Depending on the size if the battery box you might consider Trioan L-16 ,which are tall but Deep Cycle .

The other size that might work is series 31.

These make great cold weather starts and are cheap as most trucks use them in pairs.

The L-16 will work just fine as starts and a pair (12V) have enough robustness to start most boat diesels (maybe not if you have a 12V71) in anything over freezing , after 60% of the charge is used .

It may be crude , bur weight and amps are directly related, usually the heavier the better in wet cell.

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Old 07-03-2009, 05:33 PM   #27
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RE: Cable Crimper

Crimp if you want, this is still the easiest way to bed cable in solder. I think it is important to match the terminal to the correct wire size. IMHO I believe 2/0 cable handles most diesel engines for cables up to 6-8 feet. Be sure to use cable cutters to cut a clean end that you can stick into the terminal easily without having strands peeling off.Steve
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Old 07-04-2009, 04:56 AM   #28
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RE: Cable Crimper

. Be sure to use cable cutters to cut a clean end that you can stick into the terminal easily without having strands peeling off.

Good advise ,

BUT if you don't have cable cutters a tight heavy wrap if electrical tape , prefferably with the insulation still on, and a 32 tooth metal hack saw blade , a workman like job can be done.
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Old 08-03-2009, 12:49 PM   #29
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RE: Cable Crimper

One additional thing you might want to include in your process is to use some 5200 under the shrink.* NO Moisture - EVER!

I'm getting ready to redo batteries and wire on my boat.* I'm sure it'll be a long process.* I figure I'll go ahead and buy the Anchor crimp tool.* Then once I'm done with it I'm sure I'd be able to sell it here or on one of the many other cruising sites.

Also, while I don't have the technical document close at hand, there is new information coming out against the new (no lead) solder.* I forget the term but it's not good - reminded me of the use of aluminum wire oxidizing and eventually causing arcing.* Like I said, I don't have the document but you might want to do some investigation on it if you are using it.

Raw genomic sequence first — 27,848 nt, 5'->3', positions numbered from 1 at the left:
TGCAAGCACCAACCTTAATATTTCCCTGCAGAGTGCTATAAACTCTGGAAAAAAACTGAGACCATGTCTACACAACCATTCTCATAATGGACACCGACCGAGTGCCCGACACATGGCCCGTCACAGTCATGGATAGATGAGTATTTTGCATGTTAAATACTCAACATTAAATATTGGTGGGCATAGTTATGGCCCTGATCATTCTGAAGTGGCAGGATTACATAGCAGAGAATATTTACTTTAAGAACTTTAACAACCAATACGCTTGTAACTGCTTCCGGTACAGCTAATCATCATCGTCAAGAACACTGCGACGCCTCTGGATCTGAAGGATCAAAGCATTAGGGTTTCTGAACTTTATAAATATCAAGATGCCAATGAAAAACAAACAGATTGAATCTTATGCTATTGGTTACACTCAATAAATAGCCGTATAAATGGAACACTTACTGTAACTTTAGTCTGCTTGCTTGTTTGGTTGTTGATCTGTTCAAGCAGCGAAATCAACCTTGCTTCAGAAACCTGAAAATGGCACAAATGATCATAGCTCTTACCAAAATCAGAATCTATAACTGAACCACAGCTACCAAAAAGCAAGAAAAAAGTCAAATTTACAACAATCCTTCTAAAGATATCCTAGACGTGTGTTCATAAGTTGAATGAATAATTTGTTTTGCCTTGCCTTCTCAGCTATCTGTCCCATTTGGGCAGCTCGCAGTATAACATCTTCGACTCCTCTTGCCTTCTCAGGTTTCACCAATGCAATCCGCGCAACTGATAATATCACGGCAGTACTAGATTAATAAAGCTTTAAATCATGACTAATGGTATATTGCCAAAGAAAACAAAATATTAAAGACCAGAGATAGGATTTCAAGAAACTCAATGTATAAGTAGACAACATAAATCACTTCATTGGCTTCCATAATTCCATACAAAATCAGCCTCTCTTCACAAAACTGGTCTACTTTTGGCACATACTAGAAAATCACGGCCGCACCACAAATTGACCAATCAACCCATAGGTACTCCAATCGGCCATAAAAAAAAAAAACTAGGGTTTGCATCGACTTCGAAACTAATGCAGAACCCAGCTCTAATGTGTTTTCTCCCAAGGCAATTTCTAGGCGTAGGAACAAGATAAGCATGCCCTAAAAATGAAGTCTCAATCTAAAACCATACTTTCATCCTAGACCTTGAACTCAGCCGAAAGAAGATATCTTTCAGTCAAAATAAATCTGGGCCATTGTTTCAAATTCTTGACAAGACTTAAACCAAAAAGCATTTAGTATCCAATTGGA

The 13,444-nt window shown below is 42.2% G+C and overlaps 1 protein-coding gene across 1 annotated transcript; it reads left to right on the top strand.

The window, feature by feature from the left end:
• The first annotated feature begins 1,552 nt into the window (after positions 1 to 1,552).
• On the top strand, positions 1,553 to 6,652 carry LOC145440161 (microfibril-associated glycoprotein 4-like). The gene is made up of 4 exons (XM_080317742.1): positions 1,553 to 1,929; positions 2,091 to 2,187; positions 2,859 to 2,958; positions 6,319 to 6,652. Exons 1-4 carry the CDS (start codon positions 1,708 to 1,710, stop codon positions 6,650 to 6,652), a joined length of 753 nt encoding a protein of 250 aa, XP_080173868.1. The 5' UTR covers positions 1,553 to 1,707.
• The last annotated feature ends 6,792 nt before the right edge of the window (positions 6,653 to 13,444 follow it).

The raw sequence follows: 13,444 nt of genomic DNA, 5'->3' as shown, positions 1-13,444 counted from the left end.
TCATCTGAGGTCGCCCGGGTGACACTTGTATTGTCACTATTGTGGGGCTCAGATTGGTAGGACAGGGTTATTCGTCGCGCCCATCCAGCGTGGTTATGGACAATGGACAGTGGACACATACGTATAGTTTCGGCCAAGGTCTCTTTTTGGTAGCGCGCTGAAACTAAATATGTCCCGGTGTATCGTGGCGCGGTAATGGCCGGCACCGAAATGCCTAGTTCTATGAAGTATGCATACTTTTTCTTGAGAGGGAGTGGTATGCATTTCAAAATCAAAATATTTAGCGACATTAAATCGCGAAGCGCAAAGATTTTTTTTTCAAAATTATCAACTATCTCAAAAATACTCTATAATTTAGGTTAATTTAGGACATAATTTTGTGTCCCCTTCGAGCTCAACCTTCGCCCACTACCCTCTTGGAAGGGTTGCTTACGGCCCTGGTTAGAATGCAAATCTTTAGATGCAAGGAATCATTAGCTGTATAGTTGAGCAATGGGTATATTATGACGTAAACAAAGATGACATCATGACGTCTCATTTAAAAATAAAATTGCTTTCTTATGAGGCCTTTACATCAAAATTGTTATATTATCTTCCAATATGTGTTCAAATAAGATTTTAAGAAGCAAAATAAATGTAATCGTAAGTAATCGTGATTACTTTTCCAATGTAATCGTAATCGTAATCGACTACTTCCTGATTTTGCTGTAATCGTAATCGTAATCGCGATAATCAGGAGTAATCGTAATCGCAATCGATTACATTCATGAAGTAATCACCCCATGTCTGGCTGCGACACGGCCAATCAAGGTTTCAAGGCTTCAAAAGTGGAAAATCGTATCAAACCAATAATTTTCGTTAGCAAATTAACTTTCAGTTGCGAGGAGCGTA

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Old 08-04-2009, 04:37 AM   #30
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RE: Cable Crimper

. "NO Moisture - EVER!"

Sorry but 5200 CURES with moisture and intact may be "water proof" but not moisture (vapor) proof.

To get the best ,either the shrink tubing with glue inside ,

or find a Phone Ca guy and get a few fistfuls of their tiny goo capsules.

Phone wire is single strand of thin wire , and with it being used for internet they are really picky about corrosion.

The caps are not monitored , so most guys will easily part with a bunch.

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Old 11-08-2009, 09:48 PM   #31
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RE: Cable Crimper

I know I'm far too late to help with a comment about the hammer crimper but for anyone else maybe.

I have one of those units.* It must be used on a solid base of steel plate or rock.* My plate is about 10 #, a piece of 3/4" x 10 or 12" square.*** I've also set it on steelwork around the marina or on a big rock.* It lives in the boat tool box. It cost me about $75.00* 20+ years ago.* * I've used it enough over the years it has paid for itself.

If you set it on* the dock boards or* the boat sole it will bounce and result in a lousy crimp.** Even then I use a 2-3 # hammer or small sledge.* It needs to be hit several times.*you will hear a change in sound, from dull to not dull, when the wire has been crimped properly - best I can describe it.* Usually you can get a second crimp on the lug barrel.***

Then cover it with heat shrink.* I sometimes spray the gap between insulation and lug with some WD-40 or similar and apply NO_ALOX before putting on the glued heat shrink.

I also have one of the H.D Burndy crimpers and prefer it but of course it's expensive for just a few crimps and, in my case , too large to warrant keeping it aboard.* These tools are about $400.00 (20+ yrs ago)*-**so unless using it for the job, or a large rewire*or just because you have to have it, *are* usually not worth it.